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Here are a couple of questions i gathered regarding exit select...

  1. Is there any reason for using exit select in VB.NET?
  2. The reason has anything to do with performance?
  3. The exit select is equal to break;?

Example 1

Select case Name
case "Mary"
'...
case "John"
'...
case else

end select

Example 2

Select case Name
case "Mary"
'...
exit select

case "John"
'...
exit select

case else

end select
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2 Answers

up vote 19 down vote accepted

It's not the same as using the break keyword with switch statements from C-like languages. With a switch, if you omit the break control will fall through to the next case. With a vb Select, control does not fall through; a break is already implied.

However, you can use it as a guard clause, to avoid needing to nest code another level in an if block. For example:

Select Case SomeEnumVar
    Case SomeEnum.SomeValue1
         If Not SomeCondition Then Exit Select
         ''# Do something
    Case SomeEnum.SomeValue2
         ''# Do something else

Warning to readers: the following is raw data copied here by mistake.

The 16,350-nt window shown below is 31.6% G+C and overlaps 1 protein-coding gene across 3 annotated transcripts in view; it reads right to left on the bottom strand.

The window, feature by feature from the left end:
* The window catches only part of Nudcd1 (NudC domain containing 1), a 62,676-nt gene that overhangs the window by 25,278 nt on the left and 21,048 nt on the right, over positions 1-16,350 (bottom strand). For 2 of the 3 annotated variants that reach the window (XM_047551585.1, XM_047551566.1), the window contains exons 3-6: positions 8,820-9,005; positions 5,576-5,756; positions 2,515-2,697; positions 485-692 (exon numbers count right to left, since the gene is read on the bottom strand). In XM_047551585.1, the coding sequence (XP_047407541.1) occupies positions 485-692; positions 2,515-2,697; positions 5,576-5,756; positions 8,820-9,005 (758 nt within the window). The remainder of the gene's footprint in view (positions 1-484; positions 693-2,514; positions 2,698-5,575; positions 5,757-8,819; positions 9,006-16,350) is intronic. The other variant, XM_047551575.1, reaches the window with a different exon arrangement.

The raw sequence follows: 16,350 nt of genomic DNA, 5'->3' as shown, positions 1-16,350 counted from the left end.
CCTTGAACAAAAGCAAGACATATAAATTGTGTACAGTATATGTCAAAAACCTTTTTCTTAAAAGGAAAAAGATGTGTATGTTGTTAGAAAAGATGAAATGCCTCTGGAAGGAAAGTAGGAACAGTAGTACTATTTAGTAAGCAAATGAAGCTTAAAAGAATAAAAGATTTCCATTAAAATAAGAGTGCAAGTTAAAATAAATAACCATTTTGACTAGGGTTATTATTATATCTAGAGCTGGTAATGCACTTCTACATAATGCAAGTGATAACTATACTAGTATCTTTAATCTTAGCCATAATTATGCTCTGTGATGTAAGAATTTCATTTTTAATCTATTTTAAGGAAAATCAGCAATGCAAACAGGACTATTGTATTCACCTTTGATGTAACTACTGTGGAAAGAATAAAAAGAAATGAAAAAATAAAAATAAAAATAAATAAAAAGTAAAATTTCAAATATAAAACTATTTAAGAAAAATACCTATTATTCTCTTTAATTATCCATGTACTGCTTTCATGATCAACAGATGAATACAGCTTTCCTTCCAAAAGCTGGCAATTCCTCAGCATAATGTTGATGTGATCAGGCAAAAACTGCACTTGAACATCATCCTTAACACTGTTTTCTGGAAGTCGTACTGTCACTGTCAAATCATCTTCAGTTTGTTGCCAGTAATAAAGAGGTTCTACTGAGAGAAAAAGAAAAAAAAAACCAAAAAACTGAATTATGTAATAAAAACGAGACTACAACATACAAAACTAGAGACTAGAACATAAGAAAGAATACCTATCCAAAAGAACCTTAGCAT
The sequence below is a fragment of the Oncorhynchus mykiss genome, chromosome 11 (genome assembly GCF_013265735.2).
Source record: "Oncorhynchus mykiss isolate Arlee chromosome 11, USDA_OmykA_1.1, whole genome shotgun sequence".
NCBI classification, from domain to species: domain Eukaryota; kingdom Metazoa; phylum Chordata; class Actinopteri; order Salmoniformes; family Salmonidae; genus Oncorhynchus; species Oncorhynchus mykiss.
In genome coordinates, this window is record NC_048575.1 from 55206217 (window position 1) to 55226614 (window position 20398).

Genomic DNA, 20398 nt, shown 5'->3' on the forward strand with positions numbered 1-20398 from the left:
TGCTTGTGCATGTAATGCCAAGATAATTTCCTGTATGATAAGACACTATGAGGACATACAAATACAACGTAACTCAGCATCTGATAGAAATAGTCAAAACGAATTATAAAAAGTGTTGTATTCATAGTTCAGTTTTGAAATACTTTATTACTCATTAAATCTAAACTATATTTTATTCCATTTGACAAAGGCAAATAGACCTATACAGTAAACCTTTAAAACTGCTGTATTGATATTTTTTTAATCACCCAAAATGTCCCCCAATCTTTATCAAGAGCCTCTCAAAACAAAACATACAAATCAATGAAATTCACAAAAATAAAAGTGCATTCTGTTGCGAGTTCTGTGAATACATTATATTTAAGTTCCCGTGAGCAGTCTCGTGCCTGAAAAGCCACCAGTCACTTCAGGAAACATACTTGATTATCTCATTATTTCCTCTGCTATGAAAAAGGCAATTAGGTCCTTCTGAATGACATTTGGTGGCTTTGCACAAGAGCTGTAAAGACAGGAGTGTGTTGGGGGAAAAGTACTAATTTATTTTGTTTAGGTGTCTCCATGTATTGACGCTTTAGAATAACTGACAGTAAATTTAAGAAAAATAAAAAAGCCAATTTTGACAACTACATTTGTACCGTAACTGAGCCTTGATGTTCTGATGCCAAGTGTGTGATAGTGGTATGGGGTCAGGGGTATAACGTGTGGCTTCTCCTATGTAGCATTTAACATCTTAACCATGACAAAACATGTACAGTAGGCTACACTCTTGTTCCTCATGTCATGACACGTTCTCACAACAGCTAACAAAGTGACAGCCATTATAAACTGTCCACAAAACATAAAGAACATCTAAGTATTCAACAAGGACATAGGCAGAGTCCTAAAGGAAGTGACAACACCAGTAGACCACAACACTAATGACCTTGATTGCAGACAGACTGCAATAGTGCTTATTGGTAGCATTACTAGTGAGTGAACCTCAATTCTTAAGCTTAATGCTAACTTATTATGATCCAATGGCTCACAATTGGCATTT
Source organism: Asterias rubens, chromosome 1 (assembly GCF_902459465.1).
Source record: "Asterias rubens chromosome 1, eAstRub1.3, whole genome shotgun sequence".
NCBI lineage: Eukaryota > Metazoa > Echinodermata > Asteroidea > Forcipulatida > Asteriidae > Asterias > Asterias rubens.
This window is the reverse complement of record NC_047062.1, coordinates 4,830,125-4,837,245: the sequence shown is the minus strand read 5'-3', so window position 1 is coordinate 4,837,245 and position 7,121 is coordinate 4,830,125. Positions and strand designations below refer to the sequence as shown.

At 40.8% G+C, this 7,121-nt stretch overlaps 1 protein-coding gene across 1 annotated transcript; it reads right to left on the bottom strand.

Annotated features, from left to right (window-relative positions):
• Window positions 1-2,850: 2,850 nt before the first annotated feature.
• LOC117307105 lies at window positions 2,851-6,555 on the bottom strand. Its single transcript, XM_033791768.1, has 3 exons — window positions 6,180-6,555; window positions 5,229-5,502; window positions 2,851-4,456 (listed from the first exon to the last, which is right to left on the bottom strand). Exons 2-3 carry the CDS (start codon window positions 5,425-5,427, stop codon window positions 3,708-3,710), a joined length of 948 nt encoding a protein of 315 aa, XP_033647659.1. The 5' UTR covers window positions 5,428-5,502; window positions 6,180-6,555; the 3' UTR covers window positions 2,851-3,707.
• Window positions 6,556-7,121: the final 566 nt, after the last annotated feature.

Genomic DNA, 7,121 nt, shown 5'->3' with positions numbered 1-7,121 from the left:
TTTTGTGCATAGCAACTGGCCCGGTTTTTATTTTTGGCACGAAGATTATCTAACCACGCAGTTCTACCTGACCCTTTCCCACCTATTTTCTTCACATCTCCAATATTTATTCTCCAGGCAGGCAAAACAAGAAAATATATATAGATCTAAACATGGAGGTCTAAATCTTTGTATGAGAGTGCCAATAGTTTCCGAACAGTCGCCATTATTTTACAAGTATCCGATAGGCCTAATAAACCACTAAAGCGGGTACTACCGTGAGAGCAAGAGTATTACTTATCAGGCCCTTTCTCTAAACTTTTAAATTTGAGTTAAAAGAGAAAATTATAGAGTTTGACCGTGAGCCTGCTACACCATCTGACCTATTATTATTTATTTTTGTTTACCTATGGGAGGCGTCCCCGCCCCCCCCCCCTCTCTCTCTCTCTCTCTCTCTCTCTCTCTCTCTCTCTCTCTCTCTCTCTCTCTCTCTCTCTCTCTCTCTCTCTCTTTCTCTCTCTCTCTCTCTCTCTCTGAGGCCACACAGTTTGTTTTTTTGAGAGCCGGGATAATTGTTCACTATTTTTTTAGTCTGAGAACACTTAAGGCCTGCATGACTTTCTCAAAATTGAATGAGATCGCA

Case Else
         ''# Default case
End Select

That's a little nicer than this equivalent code:

Select Case SomeEnumVar
    Case SomeEnum.SomeValue1
         If SomeCondition Then
             ''# Do something
         End If
    Case SomeEnum.SomeValue2
         ''# Do something else
    Case Else
         ''# Default case
End Select

Any performance difference between these two samples is almost certainly insignificant compared to other factors.

One other use is if you have a lot of cases, and one of the cases is placed so that a match means you want to stop checking all the others. This already happens, and so you might just have an empty case statement there. But you might also add an Exit Select to make it clear to maintainers that you expect this case not to do anything else.

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2  
I really thing that the second example is much nicer that the first one because the second one is Structured and the first one isn't. Instructions that break the execution flow (like Goto, Exits, etc) unstructure the code. –  SoMoS Dec 18 '09 at 9:23
    
@SoMoS: I like to have guard clauses at the beginning of methods to check preconditions, but in the middle of a Select Case, I tend to agree with you that the second example is better in most cases. –  Meta-Knight Dec 18 '09 at 14:30
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Well.. is like using a goto.. once you found the correct case there is no use in "exiting" the case since in vb will be go out. In C# you need to exit the case (in that case, with a break).

The point is that you can use it in the middle of the scope of a case, something like

Case 1  
   do something  
   do something  
   evaluate  
      exit select  
   else  
      do something

It's ugly, but you can do that...

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